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Taking place years after The Haunting of Molly Hartley, who now, as an adult, has fallen under the possession of an evil spirit and must be exorcised by a fallen priest before the devil completely takes her.
Quinn Taylor and his friend Nick are on their way back from Mexico with a load of Spanish Fly to sell in the States. They stop at a gentlemen's club called The Devil's Den and decide to test out their product on the unsuspecting women there. Only, these women aren't really human, and the two men find themselves in a very fatal position. Also tossed in are a female-assassin on the hunt for Quinn, a monster hunter who just happened to stumble into everything, a Japanese swordsman who doesn't really exist and even Satan himself who have to deal with the situation once all hell breaks loose Written by
As this is a fairly new movie done on a low budget and using a somewhat goofy plot line, it is not something everyone will enjoy. For those who prefer big-budget, star-studded, Hollywood CGI-fests, this will probably seem like a terrible movie by comparison. Spare those around you the complaints and leave this movie alone, because it is not for you. There is a specific type of person who will enjoy DEVIL'S DEN; let me tell you my story.
I'm the kind of person who, on occasion, likes to head down to the local video rental store and check out the horror movies that are obviously low-budget and completely unheard of. An overwhelming majority of these movies I would personally prefer never to see again, and I most certainly would not add them to my growing DVD collection in spite of my enjoyment of bad movies. Many of the obscure horror and thriller flicks that populate the shelves at the rental place are also Direct-To-DVD, meaning they probably had even less funding than most low-budget movies. Several of them are "filmed" on someone's digital camcorder from K-Mart, utilizing no extra lighting and leaving the sound as-is. In short, many of these movies are absolute crapola that would barely be passable even if the viewer were heavily intoxicated and told before viewing that he or she was watching a school project made by a bunch of eighth-graders.
Other trends in the DTV and low-budget horror movies these days include hiring an iconic genre actor (such as Jeffrey Combs or Tony Todd) to film a few scenes and give them star billing, giving the potential viewer the belief that the movie features a lead actor who is interesting to watch. I've seen this in several movies; I rent a flick, expecting a favorite actor to get lots of screen time and, instead, wait for most of the movie for the supposed star to make an appearance. Another chunk of these movies take themselves way too seriously by attempting to reconstruct a dream or hallucination in an effort to appear as realistic as possible for all of the teenage literalists out there who couldn't suspend their disbelief if the loss of their virginity depended on it.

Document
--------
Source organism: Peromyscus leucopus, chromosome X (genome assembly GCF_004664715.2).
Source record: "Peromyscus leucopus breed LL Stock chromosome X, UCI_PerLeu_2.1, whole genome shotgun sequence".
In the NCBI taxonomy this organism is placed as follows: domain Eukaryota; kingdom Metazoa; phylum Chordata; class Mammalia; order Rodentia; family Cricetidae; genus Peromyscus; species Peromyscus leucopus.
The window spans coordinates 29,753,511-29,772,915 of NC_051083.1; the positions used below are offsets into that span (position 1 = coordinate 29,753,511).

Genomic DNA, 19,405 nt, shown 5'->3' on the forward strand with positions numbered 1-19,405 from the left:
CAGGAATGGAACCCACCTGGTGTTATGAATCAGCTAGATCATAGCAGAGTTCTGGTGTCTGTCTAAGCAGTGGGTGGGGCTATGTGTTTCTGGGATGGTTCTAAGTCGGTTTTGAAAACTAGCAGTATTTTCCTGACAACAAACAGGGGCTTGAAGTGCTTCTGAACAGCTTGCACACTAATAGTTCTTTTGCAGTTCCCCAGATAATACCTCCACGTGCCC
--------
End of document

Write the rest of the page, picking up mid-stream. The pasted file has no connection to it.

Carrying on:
DEVIL'S DEN is one of those rare gems that I come across, perhaps, once every twenty rentals; it is the kind of movie that I hope to find through my somewhat masochistic movie-watching habits. Unlike many of the other low-budget horror flicks out there, this movie is kind of a combination of 1980's undead monster movie and 1990's dialogue-heavy independent film (it is, in many respects, similar to Robert Rodriguez's FROM DUSK TIL DAWN). It stars--yes, REALLY STARS--Ken Foree, of DAWN OF THE DEAD (both versions, but mostly the original), playing opposite Devon Sawa from FINAL DESTINATION and SLC PUNK! and Kelly Hu of X2. Granted, this is still far from being an all-star cast, and the acting is fairly average to less-than-average, but the three of them do have some great scenes together and the comedy is what makes much of the dialogue work.
Like many horror movies, the plot of DEVIL'S DEN is linear and gets to the good stuff swiftly. The monsters in this movie, vampire-like creatures that Foree identifies as "ghouls," make their first appearance within the first twenty minutes, and the plot basically revolves around the survival of Quinn (Sawa), Caitlin (Hu) and Leonard (Foree) as they find themselves trapped in a strip bar infested with flesh-eating ghouls. The dialogue-heavy scenes, such as the Zatoichi story (easily one of the funniest sequences), are delivered in a manner not unlike Kevin Smith's CLERKS.
Technically, this movie is done using practical gore effects, with almost no digitalization or CGI involved, for which, by itself, this movie deserves an extra star or two. Everything else--lighting, sound, cinematography--are all competently done, although one should expect plenty of stolen ideas throughout this movie. This is not a movie with a burning desire to tell a story; it is a movie made for the fans of the tongue-in-cheek comedy/horror flicks from a bygone age.
If you are someone looking for that rare, cheesy-yet-fun horror gem amid the seas of DTV releases, DEVIL'S DEN is worth checking out. It definitely has the potential for status as a cult classic.
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